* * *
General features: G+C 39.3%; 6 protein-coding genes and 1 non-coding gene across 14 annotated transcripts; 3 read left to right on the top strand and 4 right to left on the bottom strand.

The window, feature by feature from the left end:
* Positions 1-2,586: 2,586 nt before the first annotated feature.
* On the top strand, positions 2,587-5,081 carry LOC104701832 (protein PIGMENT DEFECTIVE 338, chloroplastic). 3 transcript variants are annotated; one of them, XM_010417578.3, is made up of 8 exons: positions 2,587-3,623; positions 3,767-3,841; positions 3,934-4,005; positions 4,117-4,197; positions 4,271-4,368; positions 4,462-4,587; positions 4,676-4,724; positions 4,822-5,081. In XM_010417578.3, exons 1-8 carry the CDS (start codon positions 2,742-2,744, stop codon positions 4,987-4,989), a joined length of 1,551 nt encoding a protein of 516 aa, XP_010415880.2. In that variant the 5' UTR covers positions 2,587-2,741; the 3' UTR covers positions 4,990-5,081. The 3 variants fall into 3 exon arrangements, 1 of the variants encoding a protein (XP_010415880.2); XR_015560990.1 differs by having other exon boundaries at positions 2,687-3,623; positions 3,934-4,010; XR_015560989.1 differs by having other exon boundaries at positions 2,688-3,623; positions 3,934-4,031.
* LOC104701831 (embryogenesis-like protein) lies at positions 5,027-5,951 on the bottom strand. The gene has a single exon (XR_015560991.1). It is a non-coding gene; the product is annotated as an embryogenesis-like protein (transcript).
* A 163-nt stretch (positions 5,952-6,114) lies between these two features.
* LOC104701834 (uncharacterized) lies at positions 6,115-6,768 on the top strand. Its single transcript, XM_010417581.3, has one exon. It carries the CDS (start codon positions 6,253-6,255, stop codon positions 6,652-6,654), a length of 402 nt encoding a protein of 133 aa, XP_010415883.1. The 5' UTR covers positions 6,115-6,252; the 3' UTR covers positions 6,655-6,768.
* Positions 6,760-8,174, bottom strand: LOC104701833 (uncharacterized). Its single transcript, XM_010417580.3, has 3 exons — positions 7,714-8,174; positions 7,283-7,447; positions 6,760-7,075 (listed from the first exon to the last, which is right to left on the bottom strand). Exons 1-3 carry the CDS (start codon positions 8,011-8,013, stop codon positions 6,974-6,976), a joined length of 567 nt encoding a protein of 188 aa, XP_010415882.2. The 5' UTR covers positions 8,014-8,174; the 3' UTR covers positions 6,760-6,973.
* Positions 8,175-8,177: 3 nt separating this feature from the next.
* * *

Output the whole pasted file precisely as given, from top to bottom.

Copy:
General features: G+C 39.3%; 6 protein-coding genes and 1 non-coding gene across 14 annotated transcripts; 3 read left to right on the top strand and 4 right to left on the bottom strand.

The window, feature by feature from the left end:
* Positions 1-2,586: 2,586 nt before the first annotated feature.
* On the top strand, positions 2,587-5,081 carry LOC104701832 (protein PIGMENT DEFECTIVE 338, chloroplastic). 3 transcript variants are annotated; one of them, XM_010417578.3, is made up of 8 exons: positions 2,587-3,623; positions 3,767-3,841; positions 3,934-4,005; positions 4,117-4,197; positions 4,271-4,368; positions 4,462-4,587; positions 4,676-4,724; positions 4,822-5,081. In XM_010417578.3, exons 1-8 carry the CDS (start codon positions 2,742-2,744, stop codon positions 4,987-4,989), a joined length of 1,551 nt encoding a protein of 516 aa, XP_010415880.2. In that variant the 5' UTR covers positions 2,587-2,741; the 3' UTR covers positions 4,990-5,081. The 3 variants fall into 3 exon arrangements, 1 of the variants encoding a protein (XP_010415880.2); XR_015560990.1 differs by having other exon boundaries at positions 2,687-3,623; positions 3,934-4,010; XR_015560989.1 differs by having other exon boundaries at positions 2,688-3,623; positions 3,934-4,031.
* LOC104701831 (embryogenesis-like protein) lies at positions 5,027-5,951 on the bottom strand. The gene has a single exon (XR_015560991.1). It is a non-coding gene; the product is annotated as an embryogenesis-like protein (transcript).
* A 163-nt stretch (positions 5,952-6,114) lies between these two features.
* LOC104701834 (uncharacterized) lies at positions 6,115-6,768 on the top strand. Its single transcript, XM_010417581.3, has one exon. It carries the CDS (start codon positions 6,253-6,255, stop codon positions 6,652-6,654), a length of 402 nt encoding a protein of 133 aa, XP_010415883.1. The 5' UTR covers positions 6,115-6,252; the 3' UTR covers positions 6,655-6,768.
* Positions 6,760-8,174, bottom strand: LOC104701833 (uncharacterized). Its single transcript, XM_010417580.3, has 3 exons — positions 7,714-8,174; positions 7,283-7,447; positions 6,760-7,075 (listed from the first exon to the last, which is right to left on the bottom strand). Exons 1-3 carry the CDS (start codon positions 8,011-8,013, stop codon positions 6,974-6,976), a joined length of 567 nt encoding a protein of 188 aa, XP_010415882.2. The 5' UTR covers positions 8,014-8,174; the 3' UTR covers positions 6,760-6,973.
* Positions 8,175-8,177: 3 nt separating this feature from the next.